DB: The broader jihadist movement is vast, with many variations. Some groups, such as the Islamic State, favour attempting to create a caliphate, while others like Al-Qaeda claim they are loyal to the Taliban and otherwise favour working more with local actors. Much depends on the opportunities available in the countries in question. In some countries, the local groups have the opportunity to establish their own government over territory. In others, they must work with more powerful groups. In Afghanistan, the Taliban dominate, and Al-Qaeda depends on the Taliban’s goodwill to survive and operate.

AO: Al-Qaeda leader Ayman al-Zawahiri, who was rumoured to be dead, resurfaced in a video released recently on the 20th anniversary of 9/11. How do you read this? What are the reasons for its appearance and the significance of the timing?

DB: Zawahiri still has difficulty communicating in real time. The video suggests he is still alive, but he probably fears that if he is not highly cautious about communicating then he is vulnerable to a drone strike or otherwise being attacked.

AO: Al-Zawahiri was deeply involved in maintaining relationships between Al-Qaeda leaders in Afghanistan and Pakistan, and was known for organising and overseeing the 9/11 attacks. In your opinion, how relevant is Al-Zawahiri to what is happening on the ground? Could he or other Al-Qaeda leaders influence Afghanistan with their ties to the Taliban, especially given that the UN reported in June this year that significant members of Al-Qaeda leadership, including Al-Zawahiri, remain based in a remote area along the Afghanistan-Pakistan border? Will Afghanistan become a safe haven for terrorists again?

DB: The Taliban leadership will make most of its decisions without significant Al-Qaeda input. Afghanistan again hosts large numbers of Al-Qaeda figures. The Taliban may be reluctant to have them target the United States, but the Taliban may be more willing to have Al-Qaeda support operations and groups in the Middle East and especially in South Asia.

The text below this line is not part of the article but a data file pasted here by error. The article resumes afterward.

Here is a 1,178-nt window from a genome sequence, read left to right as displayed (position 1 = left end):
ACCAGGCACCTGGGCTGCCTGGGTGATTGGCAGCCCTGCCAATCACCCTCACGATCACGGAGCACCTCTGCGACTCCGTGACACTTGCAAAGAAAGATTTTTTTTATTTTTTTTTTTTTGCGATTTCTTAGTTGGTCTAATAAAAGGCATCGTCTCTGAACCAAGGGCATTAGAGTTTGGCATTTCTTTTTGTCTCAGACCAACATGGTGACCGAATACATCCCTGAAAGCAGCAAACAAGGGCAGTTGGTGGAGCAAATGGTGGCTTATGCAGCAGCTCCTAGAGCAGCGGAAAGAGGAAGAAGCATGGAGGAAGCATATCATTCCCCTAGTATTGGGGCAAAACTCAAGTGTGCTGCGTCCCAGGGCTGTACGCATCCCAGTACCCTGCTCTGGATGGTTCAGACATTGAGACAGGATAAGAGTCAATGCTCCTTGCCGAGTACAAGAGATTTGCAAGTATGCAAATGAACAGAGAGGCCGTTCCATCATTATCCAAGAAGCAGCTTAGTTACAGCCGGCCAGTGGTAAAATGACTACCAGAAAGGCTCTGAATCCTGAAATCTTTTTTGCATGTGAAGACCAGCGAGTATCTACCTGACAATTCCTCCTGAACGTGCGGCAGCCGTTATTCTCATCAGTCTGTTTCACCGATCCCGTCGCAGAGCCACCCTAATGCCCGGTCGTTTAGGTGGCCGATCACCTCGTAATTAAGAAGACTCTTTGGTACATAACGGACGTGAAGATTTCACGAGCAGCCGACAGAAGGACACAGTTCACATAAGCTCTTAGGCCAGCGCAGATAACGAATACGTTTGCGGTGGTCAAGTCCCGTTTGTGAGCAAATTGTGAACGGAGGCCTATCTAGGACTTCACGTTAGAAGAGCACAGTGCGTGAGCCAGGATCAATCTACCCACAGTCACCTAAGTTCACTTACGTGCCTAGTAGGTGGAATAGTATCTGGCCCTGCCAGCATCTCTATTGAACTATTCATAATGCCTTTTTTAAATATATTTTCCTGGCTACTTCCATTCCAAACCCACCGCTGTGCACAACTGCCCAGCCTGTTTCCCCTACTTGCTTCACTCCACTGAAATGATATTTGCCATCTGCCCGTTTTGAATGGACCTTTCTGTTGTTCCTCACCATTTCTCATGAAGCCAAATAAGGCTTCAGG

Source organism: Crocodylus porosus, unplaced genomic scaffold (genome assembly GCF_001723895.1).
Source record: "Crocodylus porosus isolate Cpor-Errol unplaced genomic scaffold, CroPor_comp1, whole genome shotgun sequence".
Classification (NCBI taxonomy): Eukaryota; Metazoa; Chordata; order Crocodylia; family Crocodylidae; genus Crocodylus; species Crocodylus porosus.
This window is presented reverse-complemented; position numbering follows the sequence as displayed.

AO: Some analysis has considered that today’s Al-Qaeda enjoys a much stronger foundation on which to build because its component groups are embedded as combatants in conflicts in Yemen, Syria and elsewhere where it could renew attacks on the West or the Middle East. New US intelligence estimates warn that Al-Qaida could use Afghan soil to plot attacks on the United States within one to two years. What do you think?

DB: Al-Qaeda has a presence in the Middle East that is more extensive than it was on 9/11. However, much of that presence is focused on local civil wars. This is a problem for regional stability, but less of a threat for terrorist attacks in the United States and Europe.

AO: In your book, you analysed Al-Qaeda’s goals. Today, 20 years since 9/11 and the return of the Taliban to power, what are Al-Qaeda’s goals and how have they changed? Especially considering you said “The danger of Al-Qaeda comes not only from its central leadership in Pakistan but through its cooperation with other like-minded groups.”

DB: Al-Qaeda’s biggest goal is ensuring its relevance. It was eclipsed by the rise of the Islamic State, and it has not done high-profile terrorist attacks in the West for years. The core leadership needs to establish control over its affiliates and offer inspiration to the next generation of jihadists. It may attempt high-profile attacks, but these are harder to carry out.